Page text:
If you want absolute measurements, then get either a "Planikator" or an Autocollimator.
                  Nah, if I want absolute measurements I'll get a CMM
                  But even then, it's still one surface relative to another -- so the question becomes, "how much deviation is tolerable after accounting for our measurement setup?"

                  Hexagon Metrology is the parent company of Brown and Sharp IIRC: https://www.hexagonmi.com/products/metrology-hardware

                  Too bad I don't have a few million $$$ sitting around for those.......

                  Comment


                  • #39
                    Originally posted by nickel-city-fab View Post

                    Nah, if I want absolute measurements I'll get a CMM
                    .............
                    Too bad I don't have a few million $$$ sitting around for those.......
                    And there is the fly in the soup........ Betcha you can get an autocollimator for a few hundred, or maybe a grand, and it does more things..... align your 15' x 36" planer with it also!
                    2801 3147 6749 8779 4900 4900 4900

                    Keep eye on ball.
                    Hashim Khan


                    It's just a box of rain, I don't know who put it there.

                    Comment


                    • #40
                      I think you've figured it out. You really don't want the needle of that $1000+ indicator accurate to 20 millionths of an inch bouncing around while you're sliding it on the plate putting lateral stress it.
                      Mike
                      Central Ohio, USA

                      Comment


                      • #41
                        Originally posted by J Tiers View Post

                        And there is the fly in the soup........ Betcha you can get an autocollimator for a few hundred, or maybe a grand, and it does more things..... align your 15' x 36" planer with it also!
                        Very true -- I was shopping for older instruments on eBay a while back. Mostly Taylor & Hobson, and Hilger & Watts. anything decent seems to hover between $300 and $1k. But the reality of the matter is, I have no real need for this. My shop is just not that big. But yeah, it's cool to be able to measure slopes to a tiny fraction of a degree. I love the idea, but for myself I just couldn't justify it.

                        Comment


                        • #42
                          I bought a H&W AC from Ebay a few years ago for @ $200. It was a risk though because it was a TA-3. Works with an optional amplifier. I was lucky enough to find one for $75. Plugged them in and they worked - somewhat. Optics need to be gone over and I will be replacing the caps and the tube in it soon. Then re-assessing. Still I was pleased with the deal. I waited for some time to find the right price.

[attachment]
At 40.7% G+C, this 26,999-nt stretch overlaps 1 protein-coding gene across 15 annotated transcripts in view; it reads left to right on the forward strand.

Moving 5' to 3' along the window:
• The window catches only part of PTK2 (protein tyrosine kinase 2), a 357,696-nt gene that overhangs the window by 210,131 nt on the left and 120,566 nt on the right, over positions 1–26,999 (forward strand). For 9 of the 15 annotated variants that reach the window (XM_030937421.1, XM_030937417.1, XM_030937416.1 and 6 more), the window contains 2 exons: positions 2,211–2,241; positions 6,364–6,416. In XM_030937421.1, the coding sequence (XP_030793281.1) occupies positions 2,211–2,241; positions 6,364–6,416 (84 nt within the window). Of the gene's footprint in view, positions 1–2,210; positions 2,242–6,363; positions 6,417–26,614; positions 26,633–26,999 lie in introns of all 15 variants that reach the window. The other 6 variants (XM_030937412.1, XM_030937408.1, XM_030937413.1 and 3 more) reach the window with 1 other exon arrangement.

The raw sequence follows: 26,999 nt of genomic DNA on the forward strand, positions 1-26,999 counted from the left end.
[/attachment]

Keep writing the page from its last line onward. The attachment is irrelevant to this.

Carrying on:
Best Regards,
                          Bob

                          Comment


                          • #43
                            actually there should be an inverted-repeatometer type contraption for the planekator, so you dont slide the instrument tip on the surface.

                            Comment


                            • #44
                              But.. You know you dont measure flat right?

                              I have what is considered the flat stuff 12" optical flat, so what...

                              Who is to say it is not dished? That is where a bridged, three point type unit is used. Checks and balances. JR

                              My old yahoo group. Bridgeport Mill Group

                              https://groups.yahoo.com/neo/groups/...port_mill/info

                              Comment


                              • #45
                                I tried following your link as well as just searching for other brands but none of them seem to say much about just how accurate their machines are. They all seem to throw around words like "accuracy" and "repeatability" and other terms that imply how great their machines are, but I could not fine a single figure on just how accurate they were. I guess it is one of those things where, "If you have to ask, ..."

                                So just for the pure heck of it, does anyone know what kind of accuracy they are capable of? And yes, I KNOW IT WILL VARY BETWEEN DIFFERENT OEMs AND MODELS AND STYLES AND OF COURSE, PRICE. But how about some ball park numbers from someone who has actually used one or more?

                                Oh, and just how do you verify that accuracy? Wouldn't you need some kind of standard like the ones that come with micrometers?



                                Originally posted by nickel-city-fab View Post

                                Nah, if I want absolute measurements I'll get a CMM
                                But even then, it's still one surface relative to another -- so the question becomes, "how much deviation is tolerable after accounting for our measurement setup?"

                                Hexagon Metrology is the parent company of Brown and Sharp IIRC: https://www.hexagonmi.com/products/metrology-hardware

                                Too bad I don't have a few million $$$ sitting around for those.......
                                Paul A.
                                SE Texas

                                And if you look REAL close at an analog signal,
                                You will find that it has discrete steps.

                                Comment